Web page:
Polish Hollywood to be built in Nowe Miasto and Pilica
Beginning in 2009, two towns south of Warsaw will be home to what is being called “City Town,” a sort of Polish Hollywood.
The idea to create a Polish Hollywood in Nowe Miasto and Pilica, 80 kilometers south of Warsaw, came from the Polish Filmmakers’ Association and the Polish Audio-Visual Producers’ Chamber. Total cost of the investment is estimated at 400 mln zloty (100 mln euro).
Polish Hollywood will produce feature films and documentaries as well as commercials and television series. The new studios’ first set will be built for a movie about the Warsaw Uprising.
Polish movie sector representatives started to campaign for construction of the studios in the late 1960s. But the project was given the go-ahead by authorities only recently. Thanks to the Polish government’s support, construction will begin in September 2008 for what is expected to be one of Europe’s most modern film studios. All documentation required to obtain funding is to be ready by the end of this year.
The technological park of Polish Hollywood will be situated on 467 hectares of the former military air base in Nowe Miasto and Pilica. Ten film production facilities will be constructed there, along with a stage-setting construction plant, vehicle and artifact rentals, costumes, weapons and casting studios.
Construction will be financed with the use of EU’s structural funds, resources of the Polish Ministry of Culture and National Heritage, Polish Institute of Film Arts and Association of Polish Filmmakers. A letter of intent concerning the construction of a “Movie City” was signed June 13 by Kazimierz Ujazdowski, minister of Culture and National Heritage; Defense Minister Aleksander Szczyglo and Tomasz Siemoniak, speaker of the Mazovia region (Warsaw is situated in Mazovia). Prime Minister Jaroslaw Kaczynski was also present at the ceremony.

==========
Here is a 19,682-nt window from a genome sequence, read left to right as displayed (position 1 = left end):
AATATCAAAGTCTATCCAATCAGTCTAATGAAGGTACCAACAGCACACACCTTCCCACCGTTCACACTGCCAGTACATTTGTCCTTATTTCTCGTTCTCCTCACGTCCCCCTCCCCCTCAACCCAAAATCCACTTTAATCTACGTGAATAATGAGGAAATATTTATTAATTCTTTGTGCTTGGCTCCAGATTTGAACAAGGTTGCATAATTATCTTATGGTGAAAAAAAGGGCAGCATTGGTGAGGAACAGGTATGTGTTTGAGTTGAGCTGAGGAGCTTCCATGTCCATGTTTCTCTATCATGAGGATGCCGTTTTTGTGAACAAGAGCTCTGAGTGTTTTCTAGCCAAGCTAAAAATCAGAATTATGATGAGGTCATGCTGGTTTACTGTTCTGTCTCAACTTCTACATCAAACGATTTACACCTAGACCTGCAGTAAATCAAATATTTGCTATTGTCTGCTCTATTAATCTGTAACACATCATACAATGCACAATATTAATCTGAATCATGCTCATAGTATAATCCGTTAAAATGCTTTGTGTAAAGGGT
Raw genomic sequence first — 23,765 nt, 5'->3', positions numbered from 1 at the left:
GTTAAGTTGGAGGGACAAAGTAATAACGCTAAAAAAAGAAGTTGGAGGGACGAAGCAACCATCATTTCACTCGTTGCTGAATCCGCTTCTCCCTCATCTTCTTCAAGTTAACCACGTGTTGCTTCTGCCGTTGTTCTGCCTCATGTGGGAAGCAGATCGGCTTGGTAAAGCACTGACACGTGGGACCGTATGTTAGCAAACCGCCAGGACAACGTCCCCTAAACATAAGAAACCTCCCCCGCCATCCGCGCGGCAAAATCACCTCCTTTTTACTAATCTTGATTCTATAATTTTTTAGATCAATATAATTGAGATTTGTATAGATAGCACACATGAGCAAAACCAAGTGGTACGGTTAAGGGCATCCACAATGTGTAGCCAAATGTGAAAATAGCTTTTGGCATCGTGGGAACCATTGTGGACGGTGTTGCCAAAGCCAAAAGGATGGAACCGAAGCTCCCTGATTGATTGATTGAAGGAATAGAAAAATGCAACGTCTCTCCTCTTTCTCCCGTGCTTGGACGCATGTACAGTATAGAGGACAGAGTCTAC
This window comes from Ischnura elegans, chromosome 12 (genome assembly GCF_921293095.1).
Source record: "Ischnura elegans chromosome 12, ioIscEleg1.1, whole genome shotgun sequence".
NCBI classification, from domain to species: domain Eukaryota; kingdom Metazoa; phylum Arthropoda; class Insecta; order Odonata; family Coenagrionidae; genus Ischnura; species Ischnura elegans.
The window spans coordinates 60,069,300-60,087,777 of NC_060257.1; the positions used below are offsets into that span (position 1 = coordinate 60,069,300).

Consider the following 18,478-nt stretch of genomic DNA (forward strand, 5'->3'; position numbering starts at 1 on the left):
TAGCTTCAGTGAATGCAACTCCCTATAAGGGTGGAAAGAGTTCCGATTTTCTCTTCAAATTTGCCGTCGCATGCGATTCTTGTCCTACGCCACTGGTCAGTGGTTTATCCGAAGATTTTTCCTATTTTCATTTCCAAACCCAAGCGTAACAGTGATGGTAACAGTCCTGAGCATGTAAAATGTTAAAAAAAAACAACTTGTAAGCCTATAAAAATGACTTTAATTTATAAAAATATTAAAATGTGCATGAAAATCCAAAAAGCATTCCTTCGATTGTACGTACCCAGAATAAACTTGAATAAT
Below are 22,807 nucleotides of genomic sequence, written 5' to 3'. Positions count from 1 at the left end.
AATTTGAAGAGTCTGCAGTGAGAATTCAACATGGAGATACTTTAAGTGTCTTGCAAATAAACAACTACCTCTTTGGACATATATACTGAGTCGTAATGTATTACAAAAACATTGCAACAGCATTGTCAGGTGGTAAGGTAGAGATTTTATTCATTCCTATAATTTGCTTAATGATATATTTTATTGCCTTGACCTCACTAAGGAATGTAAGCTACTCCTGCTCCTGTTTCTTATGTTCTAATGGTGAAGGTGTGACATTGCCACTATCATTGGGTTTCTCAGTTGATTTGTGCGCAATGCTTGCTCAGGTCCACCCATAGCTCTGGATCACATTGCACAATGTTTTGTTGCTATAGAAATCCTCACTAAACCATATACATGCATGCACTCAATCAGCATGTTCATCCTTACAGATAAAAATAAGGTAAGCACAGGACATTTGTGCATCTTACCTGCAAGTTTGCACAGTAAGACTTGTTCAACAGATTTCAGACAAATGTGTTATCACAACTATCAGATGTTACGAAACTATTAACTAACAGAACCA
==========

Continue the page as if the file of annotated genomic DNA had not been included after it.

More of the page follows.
“The state has numerous obligations, also in relation to the arts sector. We are the ones who are aware of it, and who are willing to fulfill such obligations,” Kaczynski emphasized. “There is nothing better than art-related successes that can improve the position of a nation in Europe and worldwide. Therefore, the Polish government will do its best to make the Polish arts stronger, as they are a part of our national achievements. You can count on us.”
He said that in Poland’s history Polish movie-makers have exerted a positive influence on the country’s reality. “We are at the very beginning of a difficult path, but I am certain a big film studio will be built to support the Polish art community,” he said.
Director of the Polish Film Institute Agnieszka Odorowicz said Movie City may attract top international productions and become strong competition for the Pinewood Studio near London, which produced the “Harry Potter” movies, and the Barrandov Studio in Prague, where “Casino Royale” the latest 007 movie was produced.
When the movie productions are finished, officials plan to attract tourists. In Pinewood, more than 10 mln visitors have visited back lots used for “Harry Potter” or the “Da Vinci Code” movies. Andrzej Wajda, a Polish film director and recipient of an honorary Oscar, said Movie City is needed to allow young directors to make both TV productions and movies. It will give young artists a chance to make films dealing with contemporary issues in Poland.